The key to curing debilitating diseases such as Alzheimer's and Parkinson's could lie in the use of precision of lasers. These lasers can build up the complex microscopic scaffolding needed to deliver and support lab-grown replacement cells. Much smaller and more intricate than existing scaffolding, these lasers give scientists a new level of control and flexibility.
The technology, developed by researchers at the University of Sheffield and the Institute of Electronic Structure and Laser, drastically improves scientists' ability to manipulate the scaffolds to serve specific functions. In the case of diseases such as Alzheimer’s, the scaffolds could be harnessed as vehicles that deliver cells to damaged locations along the peripheral nerves, spinal cord and brain, and incite neural regeneration.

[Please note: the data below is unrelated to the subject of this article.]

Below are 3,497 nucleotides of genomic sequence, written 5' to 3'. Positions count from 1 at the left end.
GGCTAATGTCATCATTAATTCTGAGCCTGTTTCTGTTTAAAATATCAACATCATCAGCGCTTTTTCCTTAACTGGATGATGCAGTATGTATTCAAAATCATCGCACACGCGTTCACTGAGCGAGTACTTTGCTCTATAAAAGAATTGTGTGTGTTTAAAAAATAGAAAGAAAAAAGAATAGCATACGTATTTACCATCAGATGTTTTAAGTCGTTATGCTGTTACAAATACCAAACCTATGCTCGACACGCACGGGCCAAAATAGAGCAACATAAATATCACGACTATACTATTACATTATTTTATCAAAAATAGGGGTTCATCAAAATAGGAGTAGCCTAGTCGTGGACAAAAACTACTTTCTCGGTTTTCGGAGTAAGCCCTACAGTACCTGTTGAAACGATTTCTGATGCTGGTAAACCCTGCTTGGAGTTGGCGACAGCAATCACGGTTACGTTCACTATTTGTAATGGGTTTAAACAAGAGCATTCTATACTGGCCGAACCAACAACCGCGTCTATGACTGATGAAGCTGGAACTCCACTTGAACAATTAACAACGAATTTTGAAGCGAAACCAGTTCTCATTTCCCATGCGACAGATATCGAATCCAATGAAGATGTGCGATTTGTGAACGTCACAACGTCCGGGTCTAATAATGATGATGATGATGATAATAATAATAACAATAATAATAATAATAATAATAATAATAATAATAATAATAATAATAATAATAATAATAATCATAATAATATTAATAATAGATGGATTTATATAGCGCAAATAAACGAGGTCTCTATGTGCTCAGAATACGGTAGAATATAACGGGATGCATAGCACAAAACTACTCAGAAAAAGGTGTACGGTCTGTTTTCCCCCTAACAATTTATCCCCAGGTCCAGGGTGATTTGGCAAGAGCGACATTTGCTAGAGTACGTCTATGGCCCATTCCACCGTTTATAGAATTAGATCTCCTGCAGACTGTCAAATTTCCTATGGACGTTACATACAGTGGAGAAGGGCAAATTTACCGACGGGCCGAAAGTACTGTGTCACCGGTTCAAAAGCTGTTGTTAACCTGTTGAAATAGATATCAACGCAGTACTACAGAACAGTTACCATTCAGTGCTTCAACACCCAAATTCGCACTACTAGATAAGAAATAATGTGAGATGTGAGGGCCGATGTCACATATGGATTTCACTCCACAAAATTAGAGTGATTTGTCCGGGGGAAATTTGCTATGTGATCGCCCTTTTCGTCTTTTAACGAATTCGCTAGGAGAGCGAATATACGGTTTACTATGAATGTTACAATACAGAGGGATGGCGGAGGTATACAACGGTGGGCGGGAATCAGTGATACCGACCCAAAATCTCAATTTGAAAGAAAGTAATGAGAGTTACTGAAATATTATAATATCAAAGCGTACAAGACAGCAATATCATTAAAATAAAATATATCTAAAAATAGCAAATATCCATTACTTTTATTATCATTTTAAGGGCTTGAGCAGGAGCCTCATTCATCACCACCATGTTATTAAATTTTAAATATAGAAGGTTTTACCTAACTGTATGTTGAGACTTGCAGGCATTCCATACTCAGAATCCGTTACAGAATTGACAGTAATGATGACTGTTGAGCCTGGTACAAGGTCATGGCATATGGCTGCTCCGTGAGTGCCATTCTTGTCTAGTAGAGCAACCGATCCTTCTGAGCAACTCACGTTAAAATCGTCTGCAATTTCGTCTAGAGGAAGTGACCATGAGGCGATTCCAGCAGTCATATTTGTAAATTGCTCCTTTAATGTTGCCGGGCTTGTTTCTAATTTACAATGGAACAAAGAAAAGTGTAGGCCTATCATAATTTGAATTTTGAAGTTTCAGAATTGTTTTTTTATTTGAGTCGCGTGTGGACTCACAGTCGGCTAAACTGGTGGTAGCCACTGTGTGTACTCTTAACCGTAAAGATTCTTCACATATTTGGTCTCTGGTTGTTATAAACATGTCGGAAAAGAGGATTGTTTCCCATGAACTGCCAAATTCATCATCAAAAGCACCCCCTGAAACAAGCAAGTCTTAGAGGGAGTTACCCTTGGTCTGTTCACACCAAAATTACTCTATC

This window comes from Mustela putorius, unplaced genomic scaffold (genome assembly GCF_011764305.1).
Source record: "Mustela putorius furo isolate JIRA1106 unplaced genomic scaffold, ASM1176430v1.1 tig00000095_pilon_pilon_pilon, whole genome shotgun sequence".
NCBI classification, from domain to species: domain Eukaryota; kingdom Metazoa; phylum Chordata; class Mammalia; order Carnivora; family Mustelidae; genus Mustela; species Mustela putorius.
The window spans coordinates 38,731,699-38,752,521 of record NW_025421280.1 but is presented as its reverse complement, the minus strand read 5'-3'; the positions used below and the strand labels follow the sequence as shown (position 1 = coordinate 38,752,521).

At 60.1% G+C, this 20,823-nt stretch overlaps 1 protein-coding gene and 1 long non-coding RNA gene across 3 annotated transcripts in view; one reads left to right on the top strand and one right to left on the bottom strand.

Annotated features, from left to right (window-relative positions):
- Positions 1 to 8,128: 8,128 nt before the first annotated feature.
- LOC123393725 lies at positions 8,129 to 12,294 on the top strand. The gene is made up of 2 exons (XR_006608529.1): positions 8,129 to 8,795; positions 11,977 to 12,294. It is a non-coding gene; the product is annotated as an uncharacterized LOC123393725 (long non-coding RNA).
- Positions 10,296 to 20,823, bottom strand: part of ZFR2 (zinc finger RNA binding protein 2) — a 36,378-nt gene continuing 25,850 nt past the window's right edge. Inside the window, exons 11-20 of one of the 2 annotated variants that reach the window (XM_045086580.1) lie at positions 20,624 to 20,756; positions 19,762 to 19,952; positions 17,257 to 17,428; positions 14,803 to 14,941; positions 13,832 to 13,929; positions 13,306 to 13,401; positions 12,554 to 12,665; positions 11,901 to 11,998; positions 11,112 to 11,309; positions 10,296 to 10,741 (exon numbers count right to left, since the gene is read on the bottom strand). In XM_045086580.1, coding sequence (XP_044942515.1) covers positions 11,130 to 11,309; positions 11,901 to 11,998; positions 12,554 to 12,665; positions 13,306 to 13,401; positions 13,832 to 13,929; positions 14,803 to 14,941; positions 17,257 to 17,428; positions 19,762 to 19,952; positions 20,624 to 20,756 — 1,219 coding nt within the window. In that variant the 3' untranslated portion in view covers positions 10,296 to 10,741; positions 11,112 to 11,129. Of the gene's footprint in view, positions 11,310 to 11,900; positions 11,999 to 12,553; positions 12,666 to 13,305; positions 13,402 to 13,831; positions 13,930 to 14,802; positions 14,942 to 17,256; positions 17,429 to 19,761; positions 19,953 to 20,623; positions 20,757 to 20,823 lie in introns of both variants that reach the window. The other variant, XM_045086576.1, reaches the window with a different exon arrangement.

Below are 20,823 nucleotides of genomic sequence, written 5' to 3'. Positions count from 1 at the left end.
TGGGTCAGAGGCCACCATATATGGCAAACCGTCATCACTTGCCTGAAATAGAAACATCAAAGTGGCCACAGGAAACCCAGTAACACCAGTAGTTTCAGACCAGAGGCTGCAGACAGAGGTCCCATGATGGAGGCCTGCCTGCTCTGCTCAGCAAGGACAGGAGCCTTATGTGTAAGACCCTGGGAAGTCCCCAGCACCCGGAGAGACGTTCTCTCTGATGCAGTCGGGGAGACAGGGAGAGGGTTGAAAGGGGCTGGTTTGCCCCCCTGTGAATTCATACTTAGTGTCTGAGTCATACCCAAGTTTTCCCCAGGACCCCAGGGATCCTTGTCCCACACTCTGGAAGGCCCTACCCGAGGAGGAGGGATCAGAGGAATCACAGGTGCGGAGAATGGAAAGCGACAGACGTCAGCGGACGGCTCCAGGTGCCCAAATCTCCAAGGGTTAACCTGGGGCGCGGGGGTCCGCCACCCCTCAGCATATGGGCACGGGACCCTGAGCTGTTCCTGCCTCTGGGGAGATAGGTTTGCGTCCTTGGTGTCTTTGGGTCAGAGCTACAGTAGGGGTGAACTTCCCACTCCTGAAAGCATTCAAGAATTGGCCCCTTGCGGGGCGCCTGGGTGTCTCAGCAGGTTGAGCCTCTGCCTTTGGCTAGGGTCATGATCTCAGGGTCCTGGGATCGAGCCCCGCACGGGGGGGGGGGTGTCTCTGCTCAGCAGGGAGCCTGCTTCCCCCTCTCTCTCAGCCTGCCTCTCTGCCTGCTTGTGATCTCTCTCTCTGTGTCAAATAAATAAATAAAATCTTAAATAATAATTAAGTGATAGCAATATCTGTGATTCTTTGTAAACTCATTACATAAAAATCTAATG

"With these laser direct write techniques, the structure of the produced scaffolds can be optimized for different applications," said Frederik Claeyssens, one of the co-authors of the study. "For example, we can guide neurons to grow along a given direction, which is important for peripheral nerve repair."
To test the biocompatibility of the laser-designed structures, the scientists grew neuronal cells on the scaffolds and carefully observed how they developed and aligned. The results were extremely positive, with less than 10 percent of the cells dying after five days.
Though Claeyssens predicts it will be at least another decade before these laser-based techniques are widely available to battle neurodegenerative diseases, he and his colleagues remain optimistic about the future of their field.
"The population is aging and there will never be enough organ donors," said Maria Farsari, another researcher on the project. "Tissue engineering is the way forward."
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